That’s fascinating because jazz is big in Europe but they have their own way of approaching it, as Bill Bruford said once, that they have their own backgrounds, they might use more classical or folk structures.

You have to look at it like this, there was the classical absolutely, and also baroque hundreds of years of music that heavily influence the way European musicians phrase, but in America, jazz was and sometimes still is the protest to the what they called the old world or what they considered the old harmony. For instance in Bach you can hear the turnaround on Autumn Leaves, but Charlie Parker, Dizzy (Gillespie), Miles (Davis) with Bill Evans reorganized it as if to say this is our new interpretation of it.

You have a lot of influence there from the elders, what about the contemporary guys?

I have had the honour of working with Miguel Zenón and Antonio SanchezRoberto Quintero, Hector Martingnon, Al Jarreau, Greg Osby, Charlie Hunter; there are so many people and you can’t remember everyone of course so I hope don’t offend anybody (laughter). I have also worked with Turkish pianist Tulug Tirpan and the great (percussionist) Trilok Gurtu.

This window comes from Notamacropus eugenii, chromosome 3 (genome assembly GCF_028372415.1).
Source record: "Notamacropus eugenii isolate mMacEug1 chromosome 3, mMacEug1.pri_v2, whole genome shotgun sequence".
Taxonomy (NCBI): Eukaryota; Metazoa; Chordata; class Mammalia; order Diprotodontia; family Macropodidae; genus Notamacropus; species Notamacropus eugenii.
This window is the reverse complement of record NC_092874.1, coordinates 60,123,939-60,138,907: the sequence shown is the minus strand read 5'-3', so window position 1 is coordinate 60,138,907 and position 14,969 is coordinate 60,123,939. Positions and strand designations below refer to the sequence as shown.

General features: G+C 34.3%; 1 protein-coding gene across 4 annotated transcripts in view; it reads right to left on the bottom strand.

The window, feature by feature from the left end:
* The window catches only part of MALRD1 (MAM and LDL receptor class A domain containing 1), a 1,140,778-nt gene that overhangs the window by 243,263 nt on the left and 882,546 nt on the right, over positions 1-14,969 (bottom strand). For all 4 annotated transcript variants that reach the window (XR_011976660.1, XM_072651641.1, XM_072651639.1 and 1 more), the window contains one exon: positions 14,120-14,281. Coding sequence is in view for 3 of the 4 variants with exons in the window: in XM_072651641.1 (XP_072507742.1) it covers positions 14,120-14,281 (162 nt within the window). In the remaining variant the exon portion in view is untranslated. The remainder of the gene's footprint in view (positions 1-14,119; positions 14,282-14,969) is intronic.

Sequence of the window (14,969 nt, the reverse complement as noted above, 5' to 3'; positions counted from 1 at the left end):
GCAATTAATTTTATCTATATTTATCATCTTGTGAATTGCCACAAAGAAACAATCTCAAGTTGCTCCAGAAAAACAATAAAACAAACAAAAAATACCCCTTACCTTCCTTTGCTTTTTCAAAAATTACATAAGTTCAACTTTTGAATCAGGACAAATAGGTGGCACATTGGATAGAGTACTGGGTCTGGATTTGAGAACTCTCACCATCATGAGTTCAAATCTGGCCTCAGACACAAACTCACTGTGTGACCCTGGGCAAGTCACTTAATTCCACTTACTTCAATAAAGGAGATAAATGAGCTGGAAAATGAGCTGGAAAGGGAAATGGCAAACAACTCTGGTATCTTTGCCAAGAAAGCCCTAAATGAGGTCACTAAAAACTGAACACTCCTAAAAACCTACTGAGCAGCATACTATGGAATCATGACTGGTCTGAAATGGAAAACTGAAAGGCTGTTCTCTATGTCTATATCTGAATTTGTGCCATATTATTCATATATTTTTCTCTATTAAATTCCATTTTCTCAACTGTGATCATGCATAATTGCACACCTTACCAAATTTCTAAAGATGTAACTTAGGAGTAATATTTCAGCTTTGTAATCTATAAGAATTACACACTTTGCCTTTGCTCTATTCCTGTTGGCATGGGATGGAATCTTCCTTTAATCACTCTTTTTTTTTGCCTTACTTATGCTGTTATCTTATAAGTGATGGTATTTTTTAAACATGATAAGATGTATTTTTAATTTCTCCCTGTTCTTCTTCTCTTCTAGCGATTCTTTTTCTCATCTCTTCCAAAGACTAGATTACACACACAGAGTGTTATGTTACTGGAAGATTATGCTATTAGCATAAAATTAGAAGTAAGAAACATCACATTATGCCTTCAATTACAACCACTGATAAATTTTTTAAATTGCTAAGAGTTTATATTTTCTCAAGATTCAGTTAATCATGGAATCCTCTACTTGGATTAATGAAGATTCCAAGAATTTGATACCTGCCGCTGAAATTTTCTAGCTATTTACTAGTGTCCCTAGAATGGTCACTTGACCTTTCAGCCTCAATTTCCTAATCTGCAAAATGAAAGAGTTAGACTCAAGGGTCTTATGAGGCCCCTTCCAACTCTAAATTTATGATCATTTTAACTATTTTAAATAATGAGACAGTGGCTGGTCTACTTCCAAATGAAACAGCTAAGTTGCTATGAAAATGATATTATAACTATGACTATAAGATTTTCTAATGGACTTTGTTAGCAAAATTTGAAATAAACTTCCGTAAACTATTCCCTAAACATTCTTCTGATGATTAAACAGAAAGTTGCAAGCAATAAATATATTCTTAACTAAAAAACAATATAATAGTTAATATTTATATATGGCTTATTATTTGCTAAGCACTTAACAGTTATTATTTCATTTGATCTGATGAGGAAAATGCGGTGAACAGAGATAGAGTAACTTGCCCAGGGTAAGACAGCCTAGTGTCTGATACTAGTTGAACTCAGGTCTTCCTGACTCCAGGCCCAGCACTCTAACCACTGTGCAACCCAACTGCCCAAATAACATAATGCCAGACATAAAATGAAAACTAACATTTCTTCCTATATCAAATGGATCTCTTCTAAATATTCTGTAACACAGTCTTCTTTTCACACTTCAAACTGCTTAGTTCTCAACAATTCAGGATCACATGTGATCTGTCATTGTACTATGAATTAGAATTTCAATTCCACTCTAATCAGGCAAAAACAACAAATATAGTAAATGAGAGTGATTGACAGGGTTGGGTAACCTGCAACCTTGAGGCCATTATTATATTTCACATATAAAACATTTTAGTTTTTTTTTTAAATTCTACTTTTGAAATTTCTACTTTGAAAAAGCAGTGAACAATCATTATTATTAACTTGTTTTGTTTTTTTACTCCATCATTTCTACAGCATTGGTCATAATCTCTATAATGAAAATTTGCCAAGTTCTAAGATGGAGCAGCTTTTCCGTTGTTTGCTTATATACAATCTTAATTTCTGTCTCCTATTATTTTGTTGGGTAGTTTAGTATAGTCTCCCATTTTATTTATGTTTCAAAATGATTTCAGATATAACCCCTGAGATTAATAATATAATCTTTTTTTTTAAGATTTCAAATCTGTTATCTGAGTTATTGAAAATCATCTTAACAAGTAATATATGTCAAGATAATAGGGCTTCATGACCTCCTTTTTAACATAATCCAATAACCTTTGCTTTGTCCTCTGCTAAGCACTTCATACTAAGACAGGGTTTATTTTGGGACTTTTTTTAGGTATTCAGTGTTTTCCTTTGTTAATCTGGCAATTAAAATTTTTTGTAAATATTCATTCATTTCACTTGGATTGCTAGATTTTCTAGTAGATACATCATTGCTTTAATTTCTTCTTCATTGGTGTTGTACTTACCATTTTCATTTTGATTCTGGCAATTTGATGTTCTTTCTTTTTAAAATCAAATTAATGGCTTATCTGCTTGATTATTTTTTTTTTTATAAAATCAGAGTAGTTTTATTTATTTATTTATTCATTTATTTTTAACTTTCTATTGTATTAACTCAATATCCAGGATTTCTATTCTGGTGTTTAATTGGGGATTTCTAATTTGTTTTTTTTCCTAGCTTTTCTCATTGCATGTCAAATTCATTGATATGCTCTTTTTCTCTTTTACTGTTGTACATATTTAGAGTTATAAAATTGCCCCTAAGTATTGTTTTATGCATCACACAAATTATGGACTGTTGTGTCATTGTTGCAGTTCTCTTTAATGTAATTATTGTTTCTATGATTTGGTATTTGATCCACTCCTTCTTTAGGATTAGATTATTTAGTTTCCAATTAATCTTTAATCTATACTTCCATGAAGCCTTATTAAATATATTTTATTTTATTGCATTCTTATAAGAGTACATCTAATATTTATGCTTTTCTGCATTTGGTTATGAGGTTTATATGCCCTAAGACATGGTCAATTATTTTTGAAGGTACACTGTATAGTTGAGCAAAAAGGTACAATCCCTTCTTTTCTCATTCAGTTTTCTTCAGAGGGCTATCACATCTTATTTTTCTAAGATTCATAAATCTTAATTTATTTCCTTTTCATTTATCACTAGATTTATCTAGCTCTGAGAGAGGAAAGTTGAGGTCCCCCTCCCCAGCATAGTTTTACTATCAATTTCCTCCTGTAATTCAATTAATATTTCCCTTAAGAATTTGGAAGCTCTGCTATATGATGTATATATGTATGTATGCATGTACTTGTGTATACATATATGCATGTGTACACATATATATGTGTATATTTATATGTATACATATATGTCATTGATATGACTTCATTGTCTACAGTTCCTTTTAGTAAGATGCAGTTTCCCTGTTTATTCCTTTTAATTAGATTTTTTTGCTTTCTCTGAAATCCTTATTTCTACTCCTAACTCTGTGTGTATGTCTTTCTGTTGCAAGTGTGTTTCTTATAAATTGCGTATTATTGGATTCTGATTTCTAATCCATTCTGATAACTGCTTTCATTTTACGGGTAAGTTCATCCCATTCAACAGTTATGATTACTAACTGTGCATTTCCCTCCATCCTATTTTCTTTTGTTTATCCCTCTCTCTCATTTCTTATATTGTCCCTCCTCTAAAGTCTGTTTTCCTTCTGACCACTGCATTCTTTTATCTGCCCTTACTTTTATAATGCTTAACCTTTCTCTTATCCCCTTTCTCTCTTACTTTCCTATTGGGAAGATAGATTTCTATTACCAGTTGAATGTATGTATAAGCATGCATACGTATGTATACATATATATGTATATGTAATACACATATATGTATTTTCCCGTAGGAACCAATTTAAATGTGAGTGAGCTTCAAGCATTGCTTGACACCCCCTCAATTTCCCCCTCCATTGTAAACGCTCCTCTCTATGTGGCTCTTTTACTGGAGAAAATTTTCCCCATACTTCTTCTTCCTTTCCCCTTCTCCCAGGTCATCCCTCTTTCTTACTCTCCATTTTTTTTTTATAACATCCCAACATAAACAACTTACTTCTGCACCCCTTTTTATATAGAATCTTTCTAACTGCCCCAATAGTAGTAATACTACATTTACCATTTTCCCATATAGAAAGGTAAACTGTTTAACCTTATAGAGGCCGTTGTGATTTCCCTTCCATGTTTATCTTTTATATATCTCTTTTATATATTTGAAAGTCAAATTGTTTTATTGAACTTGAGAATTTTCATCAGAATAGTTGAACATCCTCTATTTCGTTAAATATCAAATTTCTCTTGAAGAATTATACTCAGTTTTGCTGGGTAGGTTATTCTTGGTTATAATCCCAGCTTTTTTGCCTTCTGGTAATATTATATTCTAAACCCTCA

1. How did you get the nickname Snow Owl?

Snow Owl is not a nickname; it’s my real name from my Indian Andean routes. The Chief gives you the name, and then as a teenager you rebel but later on I came across two Shamans in America and both of them looked at me said they see a Snow Owl without even knowing my name. Since that moment I decided to refer to myself as Snow Owl and decided to use it for my band, my band is made up of different members but it’s with the spirit.

  1. What basses do you play. Do you play six string primarily?

I play a signature model I designed with Andreas Neubauer who is based in Austria, so people can order a Snow Owl bass. I play six, five or four string bass.

Do you play acoustic?

I played acoustic bass for four years but not anymore, I performed with a symphony orchestra but fell in love with the contrabass guitar and decided to dedicate myself to that.

There have been other guys over the years like Steve Swallow and Bob Cranshaw, who started with acoustic but switched to electric.

Yes, that’s true, I know Steve Swallow, he is a good friend and a great guy.

  1. Do you see yourself linking latin music with contemporary jazz?

We are living in a world that is so interconnected. Let’s say, my shirt is made in Turkey, my (leather) jacket is from London, everything we do is a world fusion, every aspect of our lives. There is no exclusive authenticity anymore. As a jazz musician, it is my duty to document that, this is my time to do it. That’s the best way to describe my music. The elements are all from different parts.